In the study conducted, men reported a few non-severe side effects as well as side effects that could be seen as deal-breakers for taking the pill. The non-severe effects included fatigue, acne and headaches, and more serious reports were made of loss of muscle mass, hair loss, decrease in libido and erectile dysfunction.

Many women will find this ironic, as female contraception methods have historically had many side effects but have never been seen as ‘unsafe’ for consumption. Side effects for women can include blood clots, weight gain, increased risk of certain cancers and mental illness.

We are still a long way away from the introduction of a male contraception – but it is on the horizon!

I believe that allowing both men and women to make active choices to either prevent or achieve pregnancy will give many people more control over their lives, sexual health and safety.

28 Myths: the Menstrual Cycle, the Pill & Fertility Awareness

I’m Chloe, a Justisse Holistic Reproductive Health Practitioner & Fertility Awareness Educator. My mission is to break the taboo around the menstrual cycle, guide people on their journey to body literacy, and teach comprehensive and accurate fertility awareness to support menstruators in their sexual and reproductive decision-making.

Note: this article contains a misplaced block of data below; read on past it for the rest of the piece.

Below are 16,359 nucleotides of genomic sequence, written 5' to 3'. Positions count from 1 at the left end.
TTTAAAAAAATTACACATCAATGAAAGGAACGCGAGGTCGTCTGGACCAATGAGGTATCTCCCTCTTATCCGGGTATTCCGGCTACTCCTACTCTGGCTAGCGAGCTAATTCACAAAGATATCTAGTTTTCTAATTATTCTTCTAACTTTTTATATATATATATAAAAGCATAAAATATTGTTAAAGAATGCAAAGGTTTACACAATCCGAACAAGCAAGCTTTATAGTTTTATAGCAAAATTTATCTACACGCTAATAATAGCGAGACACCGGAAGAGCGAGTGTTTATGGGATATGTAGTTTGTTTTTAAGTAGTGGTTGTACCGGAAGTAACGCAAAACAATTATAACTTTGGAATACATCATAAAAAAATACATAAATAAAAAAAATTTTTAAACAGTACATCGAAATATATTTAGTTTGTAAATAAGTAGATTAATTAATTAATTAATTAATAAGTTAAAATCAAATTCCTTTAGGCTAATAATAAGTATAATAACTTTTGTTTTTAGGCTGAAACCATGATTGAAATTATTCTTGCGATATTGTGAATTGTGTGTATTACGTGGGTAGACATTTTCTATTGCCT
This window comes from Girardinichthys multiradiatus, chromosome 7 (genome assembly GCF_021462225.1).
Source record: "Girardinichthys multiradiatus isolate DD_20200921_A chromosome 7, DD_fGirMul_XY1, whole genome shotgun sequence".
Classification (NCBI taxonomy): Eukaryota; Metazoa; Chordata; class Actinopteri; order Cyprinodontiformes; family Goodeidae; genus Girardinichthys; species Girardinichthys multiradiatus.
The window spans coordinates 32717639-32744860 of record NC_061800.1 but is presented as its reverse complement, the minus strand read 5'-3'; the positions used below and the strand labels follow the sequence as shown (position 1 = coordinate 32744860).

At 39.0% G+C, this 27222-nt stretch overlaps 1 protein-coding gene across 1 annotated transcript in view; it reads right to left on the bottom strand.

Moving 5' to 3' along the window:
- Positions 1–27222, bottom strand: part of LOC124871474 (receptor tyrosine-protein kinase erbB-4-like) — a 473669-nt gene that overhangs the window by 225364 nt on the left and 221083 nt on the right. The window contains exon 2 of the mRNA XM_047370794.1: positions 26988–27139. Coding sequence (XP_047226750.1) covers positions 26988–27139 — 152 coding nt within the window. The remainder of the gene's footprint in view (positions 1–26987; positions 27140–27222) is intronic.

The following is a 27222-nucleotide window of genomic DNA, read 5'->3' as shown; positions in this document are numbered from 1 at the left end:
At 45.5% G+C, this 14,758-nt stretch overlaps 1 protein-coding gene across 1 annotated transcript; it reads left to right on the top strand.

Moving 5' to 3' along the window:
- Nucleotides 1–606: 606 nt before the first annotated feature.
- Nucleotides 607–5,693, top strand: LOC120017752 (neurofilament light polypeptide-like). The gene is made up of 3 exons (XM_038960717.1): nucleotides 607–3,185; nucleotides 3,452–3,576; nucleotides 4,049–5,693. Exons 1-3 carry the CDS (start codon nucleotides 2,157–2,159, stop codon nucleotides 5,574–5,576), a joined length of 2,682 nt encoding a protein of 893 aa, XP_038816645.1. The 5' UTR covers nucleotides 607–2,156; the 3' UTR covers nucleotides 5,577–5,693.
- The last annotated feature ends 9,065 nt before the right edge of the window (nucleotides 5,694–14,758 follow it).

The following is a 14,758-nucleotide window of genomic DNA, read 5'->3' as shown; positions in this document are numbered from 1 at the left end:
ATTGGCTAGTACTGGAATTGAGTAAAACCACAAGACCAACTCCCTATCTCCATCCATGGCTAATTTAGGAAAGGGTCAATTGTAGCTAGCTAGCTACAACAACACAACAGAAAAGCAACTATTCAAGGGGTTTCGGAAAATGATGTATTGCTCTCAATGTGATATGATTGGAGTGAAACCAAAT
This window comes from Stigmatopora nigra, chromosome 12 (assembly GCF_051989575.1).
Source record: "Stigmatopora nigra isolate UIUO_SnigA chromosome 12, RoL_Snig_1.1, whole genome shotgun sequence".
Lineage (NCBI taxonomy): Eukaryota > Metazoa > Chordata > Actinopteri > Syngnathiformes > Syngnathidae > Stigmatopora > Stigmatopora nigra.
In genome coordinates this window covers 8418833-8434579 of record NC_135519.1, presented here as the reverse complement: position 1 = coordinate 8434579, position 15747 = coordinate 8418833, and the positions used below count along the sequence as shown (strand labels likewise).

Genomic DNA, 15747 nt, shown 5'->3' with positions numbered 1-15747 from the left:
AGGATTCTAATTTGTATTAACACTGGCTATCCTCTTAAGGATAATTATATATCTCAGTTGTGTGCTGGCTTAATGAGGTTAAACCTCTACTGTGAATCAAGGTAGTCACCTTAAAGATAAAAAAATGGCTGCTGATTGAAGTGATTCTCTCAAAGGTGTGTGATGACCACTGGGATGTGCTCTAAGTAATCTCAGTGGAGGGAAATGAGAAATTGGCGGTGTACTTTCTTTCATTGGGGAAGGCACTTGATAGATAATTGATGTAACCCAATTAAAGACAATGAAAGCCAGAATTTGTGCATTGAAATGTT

Since ditching the pill, charting my own cycle, and teaching fertility awareness all over the world, I’ve come across a few myths I’d like to set straight!

Every day throughout February, I’ll be debunking myths about the menstrual cycle, the birth control pill, and fertility awareness in my first-ever video series. 

So let’s get started! Here’s Myth 1: The Menstrual Cycle Should be 28 Days Long…

And Myth 2: A Woman Can Get Pregnant at Any Time During Her Cycle…